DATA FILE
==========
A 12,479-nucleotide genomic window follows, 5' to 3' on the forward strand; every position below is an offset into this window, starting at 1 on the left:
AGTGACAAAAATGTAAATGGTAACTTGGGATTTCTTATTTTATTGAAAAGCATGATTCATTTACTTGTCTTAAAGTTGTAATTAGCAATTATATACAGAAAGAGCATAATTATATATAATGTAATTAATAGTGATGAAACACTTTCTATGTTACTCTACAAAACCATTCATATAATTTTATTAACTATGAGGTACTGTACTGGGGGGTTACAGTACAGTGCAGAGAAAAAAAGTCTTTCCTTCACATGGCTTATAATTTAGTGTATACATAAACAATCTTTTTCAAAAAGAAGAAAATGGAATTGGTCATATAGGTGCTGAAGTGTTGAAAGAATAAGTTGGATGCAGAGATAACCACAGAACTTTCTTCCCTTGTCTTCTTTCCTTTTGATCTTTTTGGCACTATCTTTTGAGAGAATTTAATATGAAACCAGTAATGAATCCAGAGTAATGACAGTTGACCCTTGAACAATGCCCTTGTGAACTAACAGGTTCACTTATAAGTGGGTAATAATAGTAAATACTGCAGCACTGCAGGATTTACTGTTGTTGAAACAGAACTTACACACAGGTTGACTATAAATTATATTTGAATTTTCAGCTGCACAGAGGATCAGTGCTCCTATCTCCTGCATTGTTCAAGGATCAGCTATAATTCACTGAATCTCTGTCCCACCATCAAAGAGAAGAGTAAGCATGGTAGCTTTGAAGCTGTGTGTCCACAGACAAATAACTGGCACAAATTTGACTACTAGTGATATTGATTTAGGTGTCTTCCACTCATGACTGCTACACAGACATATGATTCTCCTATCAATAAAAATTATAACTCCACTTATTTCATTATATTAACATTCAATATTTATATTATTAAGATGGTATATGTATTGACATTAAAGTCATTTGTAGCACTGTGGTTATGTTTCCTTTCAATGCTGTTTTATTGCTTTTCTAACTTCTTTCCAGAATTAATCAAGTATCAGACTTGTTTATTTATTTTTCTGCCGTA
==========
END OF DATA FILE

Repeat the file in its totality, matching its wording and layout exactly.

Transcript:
A 12,479-nucleotide genomic window follows, 5' to 3' on the forward strand; every position below is an offset into this window, starting at 1 on the left:
AGTGACAAAAATGTAAATGGTAACTTGGGATTTCTTATTTTATTGAAAAGCATGATTCATTTACTTGTCTTAAAGTTGTAATTAGCAATTATATACAGAAAGAGCATAATTATATATAATGTAATTAATAGTGATGAAACACTTTCTATGTTACTCTACAAAACCATTCATATAATTTTATTAACTATGAGGTACTGTACTGGGGGGTTACAGTACAGTGCAGAGAAAAAAAGTCTTTCCTTCACATGGCTTATAATTTAGTGTATACATAAACAATCTTTTTCAAAAAGAAGAAAATGGAATTGGTCATATAGGTGCTGAAGTGTTGAAAGAATAAGTTGGATGCAGAGATAACCACAGAACTTTCTTCCCTTGTCTTCTTTCCTTTTGATCTTTTTGGCACTATCTTTTGAGAGAATTTAATATGAAACCAGTAATGAATCCAGAGTAATGACAGTTGACCCTTGAACAATGCCCTTGTGAACTAACAGGTTCACTTATAAGTGGGTAATAATAGTAAATACTGCAGCACTGCAGGATTTACTGTTGTTGAAACAGAACTTACACACAGGTTGACTATAAATTATATTTGAATTTTCAGCTGCACAGAGGATCAGTGCTCCTATCTCCTGCATTGTTCAAGGATCAGCTATAATTCACTGAATCTCTGTCCCACCATCAAAGAGAAGAGTAAGCATGGTAGCTTTGAAGCTGTGTGTCCACAGACAAATAACTGGCACAAATTTGACTACTAGTGATATTGATTTAGGTGTCTTCCACTCATGACTGCTACACAGACATATGATTCTCCTATCAATAAAAATTATAACTCCACTTATTTCATTATATTAACATTCAATATTTATATTATTAAGATGGTATATGTATTGACATTAAAGTCATTTGTAGCACTGTGGTTATGTTTCCTTTCAATGCTGTTTTATTGCTTTTCTAACTTCTTTCCAGAATTAATCAAGTATCAGACTTGTTTATTTATTTTTCTGCCGTA